Growing up in New Jersey, there was a community of great musical talent around you. What guitarists and bands from that scene made the biggest impact on your development as a musician?
Well for me, it was obviously my guitar teacher, Leroy Right, he was huge for me. Just to physically see somebody play like that. He was just an amazing teacher, as well. He would teach you your scales and everything like that, but at the same time, he would always keep it fun because you could learn from your favorite bands and stuff like that.
But he also broke it down for me, why things work and how it everything connects together. Like, taking a car apart and going, “Well the reason why you need this part–” I say, “What is this part?” ‘Well, without this part, this won’t work. And then that is connected to this, and this is connected that.’ I say, “Oh, alright.” So now it all starts making sense. So, Leroy was huge, without a doubt. Then obviously when we were starting to play out and opening up for bands, like Stone Pony and stuff like that. Seeing Dave DiPietro from T.T. Quick, they were huge. And Kenny Dubman, he was in a band called Prophet at the time. I mean, for me and my development, they would be the big three for sure. To see them all physically play was inspiring, like, awesomely inspiring all the time.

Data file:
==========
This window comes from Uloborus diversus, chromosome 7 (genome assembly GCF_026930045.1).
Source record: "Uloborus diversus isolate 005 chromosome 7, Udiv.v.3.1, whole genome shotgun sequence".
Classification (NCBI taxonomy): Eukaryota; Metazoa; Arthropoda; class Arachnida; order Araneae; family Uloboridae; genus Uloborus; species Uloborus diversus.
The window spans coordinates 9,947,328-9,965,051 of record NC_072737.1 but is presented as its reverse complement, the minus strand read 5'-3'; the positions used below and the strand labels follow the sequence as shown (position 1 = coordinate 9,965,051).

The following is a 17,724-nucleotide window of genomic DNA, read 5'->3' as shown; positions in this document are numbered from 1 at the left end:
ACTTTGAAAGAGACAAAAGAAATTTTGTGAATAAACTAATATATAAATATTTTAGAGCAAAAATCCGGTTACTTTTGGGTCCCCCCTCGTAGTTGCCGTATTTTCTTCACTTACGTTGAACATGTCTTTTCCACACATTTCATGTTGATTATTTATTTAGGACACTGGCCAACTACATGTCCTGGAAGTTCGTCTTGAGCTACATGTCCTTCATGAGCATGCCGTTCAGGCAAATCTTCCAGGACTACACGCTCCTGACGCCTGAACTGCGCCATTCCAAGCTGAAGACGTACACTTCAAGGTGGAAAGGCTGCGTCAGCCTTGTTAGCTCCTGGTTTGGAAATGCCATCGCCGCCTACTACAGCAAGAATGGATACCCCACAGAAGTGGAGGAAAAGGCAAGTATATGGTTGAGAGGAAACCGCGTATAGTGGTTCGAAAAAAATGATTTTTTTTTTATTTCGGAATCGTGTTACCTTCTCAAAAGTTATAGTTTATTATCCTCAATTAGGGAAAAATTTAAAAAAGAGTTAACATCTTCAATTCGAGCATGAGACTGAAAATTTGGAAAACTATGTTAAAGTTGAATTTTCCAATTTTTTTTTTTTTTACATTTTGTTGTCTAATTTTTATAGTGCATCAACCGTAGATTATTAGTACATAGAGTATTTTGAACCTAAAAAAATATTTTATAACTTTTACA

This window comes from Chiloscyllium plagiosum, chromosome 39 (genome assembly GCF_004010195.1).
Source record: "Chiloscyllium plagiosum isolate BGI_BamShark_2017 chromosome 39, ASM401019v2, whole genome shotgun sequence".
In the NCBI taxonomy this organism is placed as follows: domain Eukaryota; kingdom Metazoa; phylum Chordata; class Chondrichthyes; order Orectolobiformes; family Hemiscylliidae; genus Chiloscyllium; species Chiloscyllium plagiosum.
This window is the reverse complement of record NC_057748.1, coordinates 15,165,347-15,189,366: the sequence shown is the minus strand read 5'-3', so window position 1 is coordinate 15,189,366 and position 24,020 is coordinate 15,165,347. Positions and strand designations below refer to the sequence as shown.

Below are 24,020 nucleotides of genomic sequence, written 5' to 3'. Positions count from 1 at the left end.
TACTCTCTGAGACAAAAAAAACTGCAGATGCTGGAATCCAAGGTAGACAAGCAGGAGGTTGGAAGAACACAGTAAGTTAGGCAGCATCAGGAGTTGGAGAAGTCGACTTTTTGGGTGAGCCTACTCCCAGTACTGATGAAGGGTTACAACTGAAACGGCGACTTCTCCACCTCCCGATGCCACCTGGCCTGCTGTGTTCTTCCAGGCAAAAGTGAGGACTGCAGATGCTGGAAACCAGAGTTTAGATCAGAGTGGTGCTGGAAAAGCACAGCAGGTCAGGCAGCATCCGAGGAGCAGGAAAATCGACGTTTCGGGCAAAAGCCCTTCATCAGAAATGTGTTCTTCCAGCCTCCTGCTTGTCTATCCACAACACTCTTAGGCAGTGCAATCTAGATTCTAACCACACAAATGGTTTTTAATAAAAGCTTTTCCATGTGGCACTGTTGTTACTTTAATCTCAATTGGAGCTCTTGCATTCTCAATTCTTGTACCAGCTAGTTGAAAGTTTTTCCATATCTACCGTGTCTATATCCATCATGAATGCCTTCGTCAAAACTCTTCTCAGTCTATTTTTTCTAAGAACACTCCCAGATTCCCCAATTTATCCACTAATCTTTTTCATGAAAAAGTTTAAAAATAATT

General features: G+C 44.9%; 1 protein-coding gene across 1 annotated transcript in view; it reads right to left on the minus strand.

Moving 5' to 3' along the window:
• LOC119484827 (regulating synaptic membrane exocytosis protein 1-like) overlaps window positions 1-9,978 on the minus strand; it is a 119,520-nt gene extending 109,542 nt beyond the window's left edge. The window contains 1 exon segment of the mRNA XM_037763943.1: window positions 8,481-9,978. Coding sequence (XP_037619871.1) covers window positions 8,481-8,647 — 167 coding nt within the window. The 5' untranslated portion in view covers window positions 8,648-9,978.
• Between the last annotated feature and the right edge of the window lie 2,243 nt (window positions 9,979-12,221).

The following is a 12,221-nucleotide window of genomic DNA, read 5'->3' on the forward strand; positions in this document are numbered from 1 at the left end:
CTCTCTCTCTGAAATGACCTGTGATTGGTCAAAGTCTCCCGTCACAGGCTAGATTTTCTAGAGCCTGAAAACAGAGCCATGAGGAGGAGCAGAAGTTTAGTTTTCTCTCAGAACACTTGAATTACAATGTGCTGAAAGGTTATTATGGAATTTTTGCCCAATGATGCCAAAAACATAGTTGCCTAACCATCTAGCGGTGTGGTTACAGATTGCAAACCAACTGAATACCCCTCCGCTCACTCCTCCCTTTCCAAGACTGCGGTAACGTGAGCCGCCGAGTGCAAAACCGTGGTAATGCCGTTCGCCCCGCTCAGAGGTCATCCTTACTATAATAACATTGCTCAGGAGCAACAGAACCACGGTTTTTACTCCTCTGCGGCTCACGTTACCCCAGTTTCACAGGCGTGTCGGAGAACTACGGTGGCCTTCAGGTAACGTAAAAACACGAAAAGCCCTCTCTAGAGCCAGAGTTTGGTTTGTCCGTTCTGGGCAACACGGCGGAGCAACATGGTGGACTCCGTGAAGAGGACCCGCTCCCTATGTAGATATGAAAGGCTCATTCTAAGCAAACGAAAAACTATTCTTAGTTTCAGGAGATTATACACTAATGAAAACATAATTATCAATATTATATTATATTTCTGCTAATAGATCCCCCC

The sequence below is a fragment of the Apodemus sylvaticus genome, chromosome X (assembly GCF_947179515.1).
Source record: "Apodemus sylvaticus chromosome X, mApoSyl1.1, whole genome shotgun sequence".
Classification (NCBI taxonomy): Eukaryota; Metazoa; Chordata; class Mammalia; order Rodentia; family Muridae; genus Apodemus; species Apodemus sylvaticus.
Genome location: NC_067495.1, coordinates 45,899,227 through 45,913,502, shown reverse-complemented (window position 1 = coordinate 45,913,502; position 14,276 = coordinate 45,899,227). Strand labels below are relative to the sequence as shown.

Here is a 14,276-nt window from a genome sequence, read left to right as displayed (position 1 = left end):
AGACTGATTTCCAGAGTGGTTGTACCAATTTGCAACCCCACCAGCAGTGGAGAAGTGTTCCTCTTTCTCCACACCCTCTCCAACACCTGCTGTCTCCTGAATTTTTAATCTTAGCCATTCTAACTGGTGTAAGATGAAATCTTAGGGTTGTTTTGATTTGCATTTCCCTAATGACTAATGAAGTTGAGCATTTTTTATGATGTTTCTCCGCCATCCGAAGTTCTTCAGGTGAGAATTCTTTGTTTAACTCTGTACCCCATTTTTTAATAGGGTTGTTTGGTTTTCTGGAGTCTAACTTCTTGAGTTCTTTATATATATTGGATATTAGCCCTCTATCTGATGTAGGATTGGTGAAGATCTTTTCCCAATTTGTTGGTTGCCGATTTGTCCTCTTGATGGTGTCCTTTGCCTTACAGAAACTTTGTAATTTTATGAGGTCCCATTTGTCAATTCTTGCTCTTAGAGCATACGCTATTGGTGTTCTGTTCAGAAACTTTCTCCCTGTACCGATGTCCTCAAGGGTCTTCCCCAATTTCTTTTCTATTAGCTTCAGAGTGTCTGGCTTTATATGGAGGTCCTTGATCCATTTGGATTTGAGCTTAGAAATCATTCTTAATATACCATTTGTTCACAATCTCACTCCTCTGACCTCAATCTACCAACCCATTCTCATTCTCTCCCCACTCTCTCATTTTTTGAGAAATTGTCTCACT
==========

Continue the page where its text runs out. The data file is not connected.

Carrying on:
How would your dedication to playing guitar be different without the career opportunities that you’ve had?
Well, I’m without a doubt truly blessed to have Ozzy in my life and then have Ozzy to take me from working at a gas station when I’m 19, 20 years old. It’s the biggest platform you can have, I mean Saint Rhoads started that way. And then being a huge fan of Jake [E. Lee] and obviously Tony Iommi ’cause I’m a huge [Black] Sabbath freako. It’s just like being a kid and you love the New York Yankees, and I love Thurman Munson, and now I’m catching for the Yankees. So, it’s pretty mind blowing.
Me and JD [John DeServio] always talk about, you know, if you’re a musician and it’s in your blood and it’s part of who you are and what you do, it’s part of breathing. The whole thing is, all my buddies — I know a lot of real musicians — they still play and they will always play. Everything would revolve around music if I wasn’t blessed to have Ozzy in my life and our Black Label [Society] family.